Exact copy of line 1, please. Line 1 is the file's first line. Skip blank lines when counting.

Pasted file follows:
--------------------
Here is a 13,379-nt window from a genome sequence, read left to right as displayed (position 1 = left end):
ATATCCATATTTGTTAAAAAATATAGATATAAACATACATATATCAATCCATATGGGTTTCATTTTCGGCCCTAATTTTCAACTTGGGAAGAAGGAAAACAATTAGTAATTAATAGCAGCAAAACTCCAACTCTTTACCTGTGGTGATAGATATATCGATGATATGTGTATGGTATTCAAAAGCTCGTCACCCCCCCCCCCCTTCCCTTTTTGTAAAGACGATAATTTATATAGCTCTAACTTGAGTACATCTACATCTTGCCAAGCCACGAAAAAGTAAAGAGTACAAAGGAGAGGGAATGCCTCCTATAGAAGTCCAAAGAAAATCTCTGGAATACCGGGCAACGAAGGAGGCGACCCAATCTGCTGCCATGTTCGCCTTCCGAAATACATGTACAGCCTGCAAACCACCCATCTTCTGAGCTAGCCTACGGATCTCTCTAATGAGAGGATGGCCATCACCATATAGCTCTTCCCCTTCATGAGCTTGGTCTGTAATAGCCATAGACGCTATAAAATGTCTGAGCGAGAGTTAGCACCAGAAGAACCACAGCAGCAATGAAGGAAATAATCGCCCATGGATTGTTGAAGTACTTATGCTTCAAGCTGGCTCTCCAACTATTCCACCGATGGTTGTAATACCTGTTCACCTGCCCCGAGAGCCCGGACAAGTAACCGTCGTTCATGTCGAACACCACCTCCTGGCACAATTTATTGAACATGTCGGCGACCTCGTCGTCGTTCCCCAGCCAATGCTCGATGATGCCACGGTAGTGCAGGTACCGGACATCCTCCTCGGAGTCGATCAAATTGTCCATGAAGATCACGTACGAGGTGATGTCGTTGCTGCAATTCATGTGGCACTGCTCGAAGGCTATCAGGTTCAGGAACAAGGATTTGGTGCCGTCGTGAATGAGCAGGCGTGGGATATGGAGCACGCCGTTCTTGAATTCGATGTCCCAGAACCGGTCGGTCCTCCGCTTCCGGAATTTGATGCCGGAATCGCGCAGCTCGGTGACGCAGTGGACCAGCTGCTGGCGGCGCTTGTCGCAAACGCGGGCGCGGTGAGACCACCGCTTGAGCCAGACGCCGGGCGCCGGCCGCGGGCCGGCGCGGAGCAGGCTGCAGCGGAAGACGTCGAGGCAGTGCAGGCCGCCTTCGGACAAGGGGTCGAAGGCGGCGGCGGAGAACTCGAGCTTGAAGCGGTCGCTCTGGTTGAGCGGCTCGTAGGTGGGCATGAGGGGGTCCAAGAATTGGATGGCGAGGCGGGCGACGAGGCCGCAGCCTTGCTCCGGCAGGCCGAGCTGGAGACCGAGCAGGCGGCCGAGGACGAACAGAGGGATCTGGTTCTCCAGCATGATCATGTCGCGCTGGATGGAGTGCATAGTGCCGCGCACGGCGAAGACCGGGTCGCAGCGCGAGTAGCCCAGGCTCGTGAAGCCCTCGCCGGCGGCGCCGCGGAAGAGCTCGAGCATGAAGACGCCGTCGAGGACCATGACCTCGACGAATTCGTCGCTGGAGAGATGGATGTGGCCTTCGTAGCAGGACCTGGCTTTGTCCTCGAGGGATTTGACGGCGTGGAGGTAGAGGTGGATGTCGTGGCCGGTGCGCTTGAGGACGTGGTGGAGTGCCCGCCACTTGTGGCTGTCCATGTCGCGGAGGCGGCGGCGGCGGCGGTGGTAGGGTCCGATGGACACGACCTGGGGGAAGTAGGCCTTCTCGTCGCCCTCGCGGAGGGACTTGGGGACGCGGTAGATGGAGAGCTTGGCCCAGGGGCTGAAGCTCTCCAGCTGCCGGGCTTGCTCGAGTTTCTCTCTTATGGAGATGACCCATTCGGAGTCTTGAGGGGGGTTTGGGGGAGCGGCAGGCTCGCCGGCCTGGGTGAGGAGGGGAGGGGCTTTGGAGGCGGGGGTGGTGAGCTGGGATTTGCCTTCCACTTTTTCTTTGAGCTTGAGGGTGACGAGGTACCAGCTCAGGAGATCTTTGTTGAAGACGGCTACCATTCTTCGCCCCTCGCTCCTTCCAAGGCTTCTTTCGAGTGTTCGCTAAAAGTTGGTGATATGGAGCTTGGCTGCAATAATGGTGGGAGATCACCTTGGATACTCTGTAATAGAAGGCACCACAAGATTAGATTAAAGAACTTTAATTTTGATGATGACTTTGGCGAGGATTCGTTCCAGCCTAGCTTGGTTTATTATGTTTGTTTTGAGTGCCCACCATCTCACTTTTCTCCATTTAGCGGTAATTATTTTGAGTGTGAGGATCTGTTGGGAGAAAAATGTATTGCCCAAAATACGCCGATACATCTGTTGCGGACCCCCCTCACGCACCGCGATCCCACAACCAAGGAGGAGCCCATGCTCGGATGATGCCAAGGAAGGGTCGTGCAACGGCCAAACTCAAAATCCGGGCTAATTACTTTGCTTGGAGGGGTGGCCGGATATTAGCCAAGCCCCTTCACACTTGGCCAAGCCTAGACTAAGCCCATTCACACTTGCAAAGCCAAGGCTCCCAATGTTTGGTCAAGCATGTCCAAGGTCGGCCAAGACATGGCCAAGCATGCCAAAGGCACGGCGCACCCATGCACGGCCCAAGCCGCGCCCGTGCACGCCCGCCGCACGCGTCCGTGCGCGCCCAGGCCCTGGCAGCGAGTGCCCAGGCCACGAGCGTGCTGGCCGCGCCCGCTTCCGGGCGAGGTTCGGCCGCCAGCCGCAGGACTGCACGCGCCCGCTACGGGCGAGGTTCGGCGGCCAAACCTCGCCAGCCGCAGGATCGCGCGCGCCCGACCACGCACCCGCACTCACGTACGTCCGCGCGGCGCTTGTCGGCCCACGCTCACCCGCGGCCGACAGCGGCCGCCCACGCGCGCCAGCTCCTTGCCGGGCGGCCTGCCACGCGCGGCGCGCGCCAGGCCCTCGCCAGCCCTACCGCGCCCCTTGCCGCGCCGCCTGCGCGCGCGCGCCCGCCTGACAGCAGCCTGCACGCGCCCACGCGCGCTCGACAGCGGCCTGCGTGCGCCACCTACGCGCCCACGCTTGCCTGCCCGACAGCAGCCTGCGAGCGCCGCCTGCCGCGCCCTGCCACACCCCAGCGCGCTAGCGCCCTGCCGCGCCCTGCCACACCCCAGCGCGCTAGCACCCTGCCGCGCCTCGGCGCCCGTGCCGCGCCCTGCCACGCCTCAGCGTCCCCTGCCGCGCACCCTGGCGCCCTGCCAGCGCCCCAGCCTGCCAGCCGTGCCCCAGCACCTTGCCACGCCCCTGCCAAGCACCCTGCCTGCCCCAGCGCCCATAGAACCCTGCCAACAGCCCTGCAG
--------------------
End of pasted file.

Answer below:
Here is a 13,379-nt window from a genome sequence, read left to right as displayed (position 1 = left end):